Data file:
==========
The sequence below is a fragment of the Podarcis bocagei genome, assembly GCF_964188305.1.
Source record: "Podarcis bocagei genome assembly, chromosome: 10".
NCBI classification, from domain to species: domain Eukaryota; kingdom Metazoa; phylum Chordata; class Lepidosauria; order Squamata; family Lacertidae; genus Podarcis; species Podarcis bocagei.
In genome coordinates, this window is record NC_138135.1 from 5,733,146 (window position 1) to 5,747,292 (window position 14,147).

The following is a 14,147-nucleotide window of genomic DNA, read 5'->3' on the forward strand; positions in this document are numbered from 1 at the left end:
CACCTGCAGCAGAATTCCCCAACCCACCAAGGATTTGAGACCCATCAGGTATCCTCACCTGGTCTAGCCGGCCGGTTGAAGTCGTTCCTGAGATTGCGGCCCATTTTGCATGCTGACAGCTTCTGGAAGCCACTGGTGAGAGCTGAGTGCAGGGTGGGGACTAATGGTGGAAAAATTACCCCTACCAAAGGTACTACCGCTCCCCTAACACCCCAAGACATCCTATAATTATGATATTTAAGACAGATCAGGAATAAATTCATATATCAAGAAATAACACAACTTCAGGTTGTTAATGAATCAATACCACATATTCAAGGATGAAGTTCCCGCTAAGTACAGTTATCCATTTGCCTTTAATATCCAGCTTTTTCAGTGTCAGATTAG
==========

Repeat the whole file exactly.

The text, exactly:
The sequence below is a fragment of the Podarcis bocagei genome, assembly GCF_964188305.1.
Source record: "Podarcis bocagei genome assembly, chromosome: 10".
NCBI classification, from domain to species: domain Eukaryota; kingdom Metazoa; phylum Chordata; class Lepidosauria; order Squamata; family Lacertidae; genus Podarcis; species Podarcis bocagei.
In genome coordinates, this window is record NC_138135.1 from 5,733,146 (window position 1) to 5,747,292 (window position 14,147).

The following is a 14,147-nucleotide window of genomic DNA, read 5'->3' on the forward strand; positions in this document are numbered from 1 at the left end:
CACCTGCAGCAGAATTCCCCAACCCACCAAGGATTTGAGACCCATCAGGTATCCTCACCTGGTCTAGCCGGCCGGTTGAAGTCGTTCCTGAGATTGCGGCCCATTTTGCATGCTGACAGCTTCTGGAAGCCACTGGTGAGAGCTGAGTGCAGGGTGGGGACTAATGGTGGAAAAATTACCCCTACCAAAGGTACTACCGCTCCCCTAACACCCCAAGACATCCTATAATTATGATATTTAAGACAGATCAGGAATAAATTCATATATCAAGAAATAACACAACTTCAGGTTGTTAATGAATCAATACCACATATTCAAGGATGAAGTTCCCGCTAAGTACAGTTATCCATTTGCCTTTAATATCCAGCTTTTTCAGTGTCAGATTAG